Computational Chemistry/Molecular dynamics
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Introduction to Molecular dynamics
You will remember from your spectroscopy that vibrations, and that includes internal rotations, are quantized. In MD we use a classical force field and ignore this quantization putting in classical energy according to Newton's Laws. This might at first sight appear to be totally unsound in view of all we have been taught about quantum theory but in fact what it means is we are replacing a summation with a Monte Carlo integration. Only in very special cases is there a dramatic difference. Situations with strong force constants and light particles i.e. protons are likely to show this. If, and this is a big if, the trajectories of the particles are chaotic all the phase space of the molecular vibrations and in particular internal rotational conformers, will be covered. Only if this has occurred do we have a temperature. (A temperature is a single number which allows one to reproduce the occupations of the states of the system using Boltzmann statistics. If there is no Boltzmann distribution, there is no temperature.)
One focus of research here has been the development of methods which allow a reliable temperature to be created for gas phase molecular systems. (Condensed phases with plentiful collisions are self randomizing and the Boltzmann distribution is rapidly established.) Simply apply Newtons laws of motion. In one dimensional form they are:
s is a new position. Force is . then run for n timesteps.
add these together then :
These are applied to the 3N-6 dimensional hypersurface of a single molecule, or to all free coordinates of an infinitely repeating system.
Single molecule dynamics
Applications in liquid crystals and biological chemistry often involve dynamics on a single molecule in an infinite vacuum. There are considerable technical problems here both in establishing a temperature and in ensuring the 3N-6 dimensional phase space is covered with populations according to the Boltzmann distribution. In practice this can only be assured in special circumstances and for proteins there is the continual phenomenon of sticking in a given neighbourhood of conformations. In this case the timescales of the physical processes of changing between energetically equivalent conformations may be longer than the simulation. Putting molecules in a box with inert gas bumping into it is one way of trying for conformational equilibrium.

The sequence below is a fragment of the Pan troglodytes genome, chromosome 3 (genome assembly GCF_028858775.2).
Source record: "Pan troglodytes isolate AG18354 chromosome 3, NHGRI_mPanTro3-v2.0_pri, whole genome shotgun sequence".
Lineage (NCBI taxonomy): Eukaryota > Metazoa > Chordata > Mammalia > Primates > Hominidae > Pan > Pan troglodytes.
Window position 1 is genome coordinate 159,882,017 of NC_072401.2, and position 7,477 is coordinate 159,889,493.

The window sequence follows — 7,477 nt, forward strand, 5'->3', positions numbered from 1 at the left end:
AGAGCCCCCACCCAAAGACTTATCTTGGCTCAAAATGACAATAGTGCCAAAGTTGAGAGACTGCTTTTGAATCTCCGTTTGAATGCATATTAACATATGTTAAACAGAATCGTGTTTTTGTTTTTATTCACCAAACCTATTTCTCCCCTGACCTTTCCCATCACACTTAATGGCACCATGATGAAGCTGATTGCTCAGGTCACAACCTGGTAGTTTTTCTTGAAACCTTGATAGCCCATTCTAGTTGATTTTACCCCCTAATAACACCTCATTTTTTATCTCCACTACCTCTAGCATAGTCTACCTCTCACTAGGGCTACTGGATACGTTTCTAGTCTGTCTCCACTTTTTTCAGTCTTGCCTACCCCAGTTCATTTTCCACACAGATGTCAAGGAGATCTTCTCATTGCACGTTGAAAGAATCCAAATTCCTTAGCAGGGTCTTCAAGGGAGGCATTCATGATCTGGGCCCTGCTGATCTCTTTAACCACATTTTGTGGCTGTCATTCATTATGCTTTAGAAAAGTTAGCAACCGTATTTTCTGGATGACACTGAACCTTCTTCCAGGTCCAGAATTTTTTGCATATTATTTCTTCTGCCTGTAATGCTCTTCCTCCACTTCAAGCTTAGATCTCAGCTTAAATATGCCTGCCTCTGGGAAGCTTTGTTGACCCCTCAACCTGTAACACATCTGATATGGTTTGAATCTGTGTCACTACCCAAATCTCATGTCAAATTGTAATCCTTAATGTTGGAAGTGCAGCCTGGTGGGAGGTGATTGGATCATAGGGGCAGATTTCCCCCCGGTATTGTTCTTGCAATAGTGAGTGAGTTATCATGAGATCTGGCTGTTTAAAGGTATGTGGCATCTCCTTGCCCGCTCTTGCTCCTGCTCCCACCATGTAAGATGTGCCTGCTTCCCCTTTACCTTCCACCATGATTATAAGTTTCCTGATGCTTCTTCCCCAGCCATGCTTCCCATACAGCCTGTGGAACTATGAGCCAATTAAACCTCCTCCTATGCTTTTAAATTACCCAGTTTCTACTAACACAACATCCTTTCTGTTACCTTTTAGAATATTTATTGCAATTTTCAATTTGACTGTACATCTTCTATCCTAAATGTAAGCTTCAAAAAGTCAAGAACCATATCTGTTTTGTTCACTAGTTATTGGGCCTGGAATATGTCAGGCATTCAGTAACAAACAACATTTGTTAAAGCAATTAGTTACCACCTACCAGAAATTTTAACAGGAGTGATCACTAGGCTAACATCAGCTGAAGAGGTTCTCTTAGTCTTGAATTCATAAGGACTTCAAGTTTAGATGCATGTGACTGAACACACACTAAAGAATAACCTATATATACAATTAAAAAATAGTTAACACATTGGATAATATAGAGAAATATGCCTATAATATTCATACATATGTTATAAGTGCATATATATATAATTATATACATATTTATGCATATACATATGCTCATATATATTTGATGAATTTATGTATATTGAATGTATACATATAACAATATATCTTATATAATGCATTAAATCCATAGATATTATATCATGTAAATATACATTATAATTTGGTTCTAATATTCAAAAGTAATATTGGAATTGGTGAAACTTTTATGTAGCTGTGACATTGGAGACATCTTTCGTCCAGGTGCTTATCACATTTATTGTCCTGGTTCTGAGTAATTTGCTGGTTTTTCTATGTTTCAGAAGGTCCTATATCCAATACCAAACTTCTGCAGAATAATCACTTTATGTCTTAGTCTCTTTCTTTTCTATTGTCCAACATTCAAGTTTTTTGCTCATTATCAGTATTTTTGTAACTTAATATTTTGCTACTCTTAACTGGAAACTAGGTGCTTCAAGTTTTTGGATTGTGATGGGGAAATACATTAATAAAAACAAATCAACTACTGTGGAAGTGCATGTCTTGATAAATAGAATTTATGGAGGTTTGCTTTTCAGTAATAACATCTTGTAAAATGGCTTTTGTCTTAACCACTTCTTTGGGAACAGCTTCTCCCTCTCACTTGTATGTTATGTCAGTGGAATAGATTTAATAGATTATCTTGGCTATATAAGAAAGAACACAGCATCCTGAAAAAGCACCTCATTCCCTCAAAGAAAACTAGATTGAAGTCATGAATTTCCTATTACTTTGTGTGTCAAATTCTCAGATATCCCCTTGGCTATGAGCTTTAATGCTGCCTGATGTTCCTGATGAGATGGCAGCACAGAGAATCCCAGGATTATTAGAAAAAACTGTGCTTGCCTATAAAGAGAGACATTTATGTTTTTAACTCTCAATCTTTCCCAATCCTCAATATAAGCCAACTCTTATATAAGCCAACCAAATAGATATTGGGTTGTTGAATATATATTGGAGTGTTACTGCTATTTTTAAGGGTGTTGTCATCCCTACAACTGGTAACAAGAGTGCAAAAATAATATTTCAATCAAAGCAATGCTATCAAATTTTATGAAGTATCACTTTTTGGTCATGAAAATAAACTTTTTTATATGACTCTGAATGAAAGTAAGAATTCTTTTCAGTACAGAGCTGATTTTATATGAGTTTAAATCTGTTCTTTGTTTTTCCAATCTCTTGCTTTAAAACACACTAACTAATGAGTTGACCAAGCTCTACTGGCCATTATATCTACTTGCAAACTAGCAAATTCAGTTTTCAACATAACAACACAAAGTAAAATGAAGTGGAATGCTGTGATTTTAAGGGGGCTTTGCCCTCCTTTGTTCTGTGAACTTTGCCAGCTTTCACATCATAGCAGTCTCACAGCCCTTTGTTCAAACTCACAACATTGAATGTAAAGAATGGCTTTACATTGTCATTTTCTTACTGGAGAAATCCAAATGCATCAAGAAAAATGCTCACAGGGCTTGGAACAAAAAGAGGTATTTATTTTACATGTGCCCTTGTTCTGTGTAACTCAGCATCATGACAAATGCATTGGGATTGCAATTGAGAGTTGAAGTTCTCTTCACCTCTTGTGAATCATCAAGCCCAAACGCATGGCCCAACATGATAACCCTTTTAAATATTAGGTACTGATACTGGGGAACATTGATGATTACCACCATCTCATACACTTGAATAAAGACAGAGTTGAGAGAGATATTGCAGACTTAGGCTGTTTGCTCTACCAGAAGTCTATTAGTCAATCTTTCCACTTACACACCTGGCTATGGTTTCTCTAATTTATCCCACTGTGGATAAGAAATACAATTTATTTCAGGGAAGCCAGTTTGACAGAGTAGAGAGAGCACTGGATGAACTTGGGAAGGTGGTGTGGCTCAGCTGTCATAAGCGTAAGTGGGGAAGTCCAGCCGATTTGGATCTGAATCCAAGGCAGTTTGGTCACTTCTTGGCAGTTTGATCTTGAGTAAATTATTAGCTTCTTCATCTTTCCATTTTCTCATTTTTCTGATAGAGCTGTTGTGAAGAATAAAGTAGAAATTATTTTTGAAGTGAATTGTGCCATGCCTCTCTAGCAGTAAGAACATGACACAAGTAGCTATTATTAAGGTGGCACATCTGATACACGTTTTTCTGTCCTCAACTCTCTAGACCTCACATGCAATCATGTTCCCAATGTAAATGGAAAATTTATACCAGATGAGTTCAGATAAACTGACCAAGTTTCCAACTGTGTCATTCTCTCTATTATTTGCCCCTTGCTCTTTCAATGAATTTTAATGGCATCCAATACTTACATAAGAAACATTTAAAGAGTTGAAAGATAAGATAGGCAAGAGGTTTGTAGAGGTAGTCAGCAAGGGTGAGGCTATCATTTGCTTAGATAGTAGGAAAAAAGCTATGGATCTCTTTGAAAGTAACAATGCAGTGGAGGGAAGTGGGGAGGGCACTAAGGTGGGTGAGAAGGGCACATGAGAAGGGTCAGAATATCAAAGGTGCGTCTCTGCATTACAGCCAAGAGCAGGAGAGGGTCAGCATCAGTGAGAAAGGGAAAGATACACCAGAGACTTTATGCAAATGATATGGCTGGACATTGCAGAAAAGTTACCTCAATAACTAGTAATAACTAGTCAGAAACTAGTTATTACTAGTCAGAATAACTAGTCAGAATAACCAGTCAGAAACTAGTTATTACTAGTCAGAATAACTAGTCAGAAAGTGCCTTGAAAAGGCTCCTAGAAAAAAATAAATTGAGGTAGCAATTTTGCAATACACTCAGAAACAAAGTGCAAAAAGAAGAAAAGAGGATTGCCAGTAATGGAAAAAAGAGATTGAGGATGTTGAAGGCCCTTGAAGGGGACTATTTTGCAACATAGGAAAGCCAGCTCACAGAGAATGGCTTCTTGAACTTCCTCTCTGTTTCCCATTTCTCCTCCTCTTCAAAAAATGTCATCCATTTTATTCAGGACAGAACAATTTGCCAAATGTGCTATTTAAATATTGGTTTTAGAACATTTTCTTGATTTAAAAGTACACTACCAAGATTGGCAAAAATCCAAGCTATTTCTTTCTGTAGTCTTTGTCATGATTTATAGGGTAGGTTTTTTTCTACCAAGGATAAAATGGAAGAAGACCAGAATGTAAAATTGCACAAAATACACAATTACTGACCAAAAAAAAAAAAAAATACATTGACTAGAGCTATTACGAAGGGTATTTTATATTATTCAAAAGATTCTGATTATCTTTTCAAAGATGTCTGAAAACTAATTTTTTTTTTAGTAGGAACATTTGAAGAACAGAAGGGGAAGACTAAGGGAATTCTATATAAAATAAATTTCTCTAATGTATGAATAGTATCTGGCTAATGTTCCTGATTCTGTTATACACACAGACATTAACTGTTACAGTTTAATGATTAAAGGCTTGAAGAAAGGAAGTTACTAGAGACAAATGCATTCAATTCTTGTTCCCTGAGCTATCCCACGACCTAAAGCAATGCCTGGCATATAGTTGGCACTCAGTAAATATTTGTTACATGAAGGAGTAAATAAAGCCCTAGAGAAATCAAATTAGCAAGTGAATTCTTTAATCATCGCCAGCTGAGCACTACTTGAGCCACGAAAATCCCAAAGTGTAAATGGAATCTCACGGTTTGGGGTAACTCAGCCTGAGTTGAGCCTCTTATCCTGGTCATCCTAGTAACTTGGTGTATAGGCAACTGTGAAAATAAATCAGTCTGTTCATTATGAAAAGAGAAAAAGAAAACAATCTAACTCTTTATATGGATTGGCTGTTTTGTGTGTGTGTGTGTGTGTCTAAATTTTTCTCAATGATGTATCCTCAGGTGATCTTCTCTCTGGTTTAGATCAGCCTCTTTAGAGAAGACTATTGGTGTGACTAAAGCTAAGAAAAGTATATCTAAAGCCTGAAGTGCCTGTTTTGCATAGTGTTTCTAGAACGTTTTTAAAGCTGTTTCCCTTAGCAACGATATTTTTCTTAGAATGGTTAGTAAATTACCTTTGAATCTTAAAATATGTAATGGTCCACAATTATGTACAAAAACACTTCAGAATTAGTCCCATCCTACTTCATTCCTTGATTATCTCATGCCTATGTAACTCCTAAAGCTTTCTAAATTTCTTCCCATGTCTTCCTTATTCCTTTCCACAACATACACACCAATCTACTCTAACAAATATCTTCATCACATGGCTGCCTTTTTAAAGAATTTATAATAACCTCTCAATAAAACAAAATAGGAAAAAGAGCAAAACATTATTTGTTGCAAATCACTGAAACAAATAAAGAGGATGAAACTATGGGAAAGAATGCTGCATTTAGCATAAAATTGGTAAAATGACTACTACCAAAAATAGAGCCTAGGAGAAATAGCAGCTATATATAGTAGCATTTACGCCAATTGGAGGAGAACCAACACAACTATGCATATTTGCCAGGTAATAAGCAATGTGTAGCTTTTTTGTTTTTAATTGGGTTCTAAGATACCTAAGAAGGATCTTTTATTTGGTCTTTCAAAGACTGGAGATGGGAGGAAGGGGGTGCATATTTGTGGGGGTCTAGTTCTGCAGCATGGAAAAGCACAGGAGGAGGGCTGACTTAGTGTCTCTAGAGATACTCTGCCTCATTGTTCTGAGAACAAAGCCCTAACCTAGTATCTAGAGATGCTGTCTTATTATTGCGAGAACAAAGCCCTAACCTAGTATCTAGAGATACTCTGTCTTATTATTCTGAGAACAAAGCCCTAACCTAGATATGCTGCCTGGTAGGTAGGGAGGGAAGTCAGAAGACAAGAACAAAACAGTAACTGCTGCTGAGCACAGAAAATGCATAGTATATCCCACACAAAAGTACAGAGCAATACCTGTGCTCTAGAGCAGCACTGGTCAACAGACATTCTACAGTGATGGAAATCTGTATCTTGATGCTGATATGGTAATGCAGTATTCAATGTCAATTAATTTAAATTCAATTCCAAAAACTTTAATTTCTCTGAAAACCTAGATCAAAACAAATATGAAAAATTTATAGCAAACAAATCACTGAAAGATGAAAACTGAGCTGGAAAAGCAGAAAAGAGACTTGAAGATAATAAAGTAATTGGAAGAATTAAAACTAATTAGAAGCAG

Table - Timescales of molecular processes
|10-9||to 10+3||Brownian dynamics|
|10-9||to 100||Lattice Monte-Carlo|
A good simulation regime for a teaching exercise is 10 femtoseconds with C-H bond vibrations frozen out. Research requires considerably more care and much longer runs! It would not be a good idea to investigate protein folding using a conventional MD program and a 0.5 femtosecond time step.
The finite box size
A finite box is also a problem, but a minimum image convention allows for infinitely repeating boxes in the 3 Cartesian directions. Software for infinite boxes and the AMBER and GROMOS force field exists within CCP5 (The DLPOLY package). There are problems with electrostatic interactions. The Coulomb Interaction goes as inverse to the power one. This dies away very slowly over several images of the box before dying away to insignificance. This must be handled by a complicated procedure known as an Ewald Sum.
Liquid simulations often calculate G-of-r, not to be confused with the quantum theory matrix G-of-R. This is the radial probability density, which is experimentally accessible via neutron diffraction. It can therefore act as simulation quality check on whether the right liquid solvation shell structure is being generated.
A good description of modern simulation techniques is in Allen and Tildesley.
i) A Gas phase liquid crystal molecule
Make a liquid crystal prototype by adding a (CH2)n tail onto phenol's acidic proton. Run a dynamic simulation at various temperatures to see the side chain move about.
Make hexamine-diamine. Use ANALYZE to monitor the distance between the N-atoms. Use DYNAMIC and MonSt to create a histogram on this N to N distance. Repeat this with a flexible dihedral angle in a molecule of interest to you.
- M. P. Allen, and D. J. Tildesley, Computer Simulation of Liquids,(Oxford University Press, Oxford,1987).
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